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Yen dips as Japan officials warn over unit's strength
[TOKYO] The yen retreated Friday as Japanese officials repeated warnings they could step into currency markets to tame the soaring unit, which threatens profits at the country's exporters.
Traders piled into the yen against the US dollar after the Fed on Wednesday kept interest rates ultra-low, saying it needed to see a stronger economy before tightening monetary policy.
Japan's top government spokesman, Yoshihide Suga, on Friday said the government was "concerned" by the stronger yen, telling reporters: "We will take necessary steps if these sort of moves continue."
That followed similar comments from a finance ministry official who hinted at the possibility of a market intervention to weaken the currency.
A stronger yen hurts profits at Japanese firms that do business abroad.
It was the latest in a string of comments from Tokyo aimed at pushing down the yen, which has soared since the start of the year as volatility on financial markets and worries about global growth boost demand for the safe-haven unit.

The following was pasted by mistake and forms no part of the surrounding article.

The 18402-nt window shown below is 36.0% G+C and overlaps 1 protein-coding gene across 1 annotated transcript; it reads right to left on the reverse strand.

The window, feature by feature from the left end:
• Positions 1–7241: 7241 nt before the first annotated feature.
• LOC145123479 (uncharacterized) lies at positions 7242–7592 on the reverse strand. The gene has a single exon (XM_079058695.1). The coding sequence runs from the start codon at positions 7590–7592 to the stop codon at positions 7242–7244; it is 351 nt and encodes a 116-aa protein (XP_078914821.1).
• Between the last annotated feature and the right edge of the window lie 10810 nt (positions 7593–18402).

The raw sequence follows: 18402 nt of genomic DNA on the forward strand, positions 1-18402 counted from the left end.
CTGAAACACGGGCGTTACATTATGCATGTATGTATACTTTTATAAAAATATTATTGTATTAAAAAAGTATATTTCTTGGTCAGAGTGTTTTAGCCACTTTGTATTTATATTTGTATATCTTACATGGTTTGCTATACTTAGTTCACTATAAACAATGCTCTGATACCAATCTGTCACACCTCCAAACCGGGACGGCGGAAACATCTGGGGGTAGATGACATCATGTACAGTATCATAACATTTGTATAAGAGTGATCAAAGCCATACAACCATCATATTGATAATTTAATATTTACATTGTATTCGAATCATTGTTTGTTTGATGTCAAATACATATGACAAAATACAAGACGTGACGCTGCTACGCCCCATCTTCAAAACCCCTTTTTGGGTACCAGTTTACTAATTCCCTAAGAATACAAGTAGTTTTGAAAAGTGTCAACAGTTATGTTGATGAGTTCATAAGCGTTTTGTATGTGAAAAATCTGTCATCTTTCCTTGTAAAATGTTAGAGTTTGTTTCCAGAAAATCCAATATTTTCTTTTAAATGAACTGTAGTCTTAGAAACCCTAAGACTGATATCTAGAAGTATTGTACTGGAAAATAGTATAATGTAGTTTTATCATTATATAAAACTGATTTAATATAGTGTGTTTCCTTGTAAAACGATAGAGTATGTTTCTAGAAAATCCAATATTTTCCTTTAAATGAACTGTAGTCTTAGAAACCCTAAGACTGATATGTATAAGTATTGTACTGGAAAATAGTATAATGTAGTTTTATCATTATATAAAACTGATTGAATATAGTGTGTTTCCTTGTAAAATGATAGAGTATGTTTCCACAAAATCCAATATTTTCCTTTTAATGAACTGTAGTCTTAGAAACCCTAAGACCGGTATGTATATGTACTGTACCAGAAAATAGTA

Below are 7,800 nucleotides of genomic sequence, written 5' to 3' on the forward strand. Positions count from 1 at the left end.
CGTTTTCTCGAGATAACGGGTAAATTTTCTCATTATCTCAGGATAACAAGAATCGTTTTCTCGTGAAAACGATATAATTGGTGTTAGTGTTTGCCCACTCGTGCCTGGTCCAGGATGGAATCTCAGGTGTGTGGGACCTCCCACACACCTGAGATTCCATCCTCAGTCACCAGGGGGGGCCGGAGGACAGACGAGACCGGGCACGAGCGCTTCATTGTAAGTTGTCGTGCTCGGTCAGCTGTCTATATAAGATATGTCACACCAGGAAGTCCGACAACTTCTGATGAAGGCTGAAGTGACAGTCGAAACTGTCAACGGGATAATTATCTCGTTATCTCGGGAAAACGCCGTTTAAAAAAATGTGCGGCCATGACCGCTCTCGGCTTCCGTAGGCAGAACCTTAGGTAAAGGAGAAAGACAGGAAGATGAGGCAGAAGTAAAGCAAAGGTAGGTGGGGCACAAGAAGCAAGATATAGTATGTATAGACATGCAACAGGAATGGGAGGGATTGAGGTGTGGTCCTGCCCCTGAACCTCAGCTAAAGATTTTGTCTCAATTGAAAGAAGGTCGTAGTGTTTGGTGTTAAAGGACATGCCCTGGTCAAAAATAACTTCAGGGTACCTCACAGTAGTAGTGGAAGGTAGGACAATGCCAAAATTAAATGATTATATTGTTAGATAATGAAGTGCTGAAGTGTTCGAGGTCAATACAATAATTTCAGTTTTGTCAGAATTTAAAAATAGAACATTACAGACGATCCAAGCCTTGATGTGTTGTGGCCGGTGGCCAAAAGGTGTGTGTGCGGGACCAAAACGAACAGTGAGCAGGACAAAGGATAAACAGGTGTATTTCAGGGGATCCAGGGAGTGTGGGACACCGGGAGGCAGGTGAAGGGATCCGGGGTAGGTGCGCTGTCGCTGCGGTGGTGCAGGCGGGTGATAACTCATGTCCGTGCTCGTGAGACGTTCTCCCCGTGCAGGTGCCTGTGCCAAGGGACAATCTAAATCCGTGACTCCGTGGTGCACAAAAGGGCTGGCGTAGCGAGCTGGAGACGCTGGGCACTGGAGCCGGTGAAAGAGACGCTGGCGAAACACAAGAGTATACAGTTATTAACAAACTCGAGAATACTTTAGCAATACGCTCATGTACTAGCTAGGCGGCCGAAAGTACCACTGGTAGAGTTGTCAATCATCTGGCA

In Tokyo on Friday, the US dollar was changing hands at 101.18 yen, up from 100.77 yen in New York late Thursday. But it is still down from levels above 102 yen before the Fed decision and soon after the Bank of Japan unveiled an overhaul of its monetary policy to kickstart inflation.
The euro rose to 113.21 yen from 112.94 yen while it bought US$1.1201 against US$1.1208.
The greenback rose against other Asia-Pacific currencies, jumping 0.3 per cent against the Australian dollar and 0.2 per cent on the South Korean won. It was also up 0.3 per cent versus the Indonesian rupiah.
The Malaysian ringgit, Singapore dollar and Philippine peso also retreated.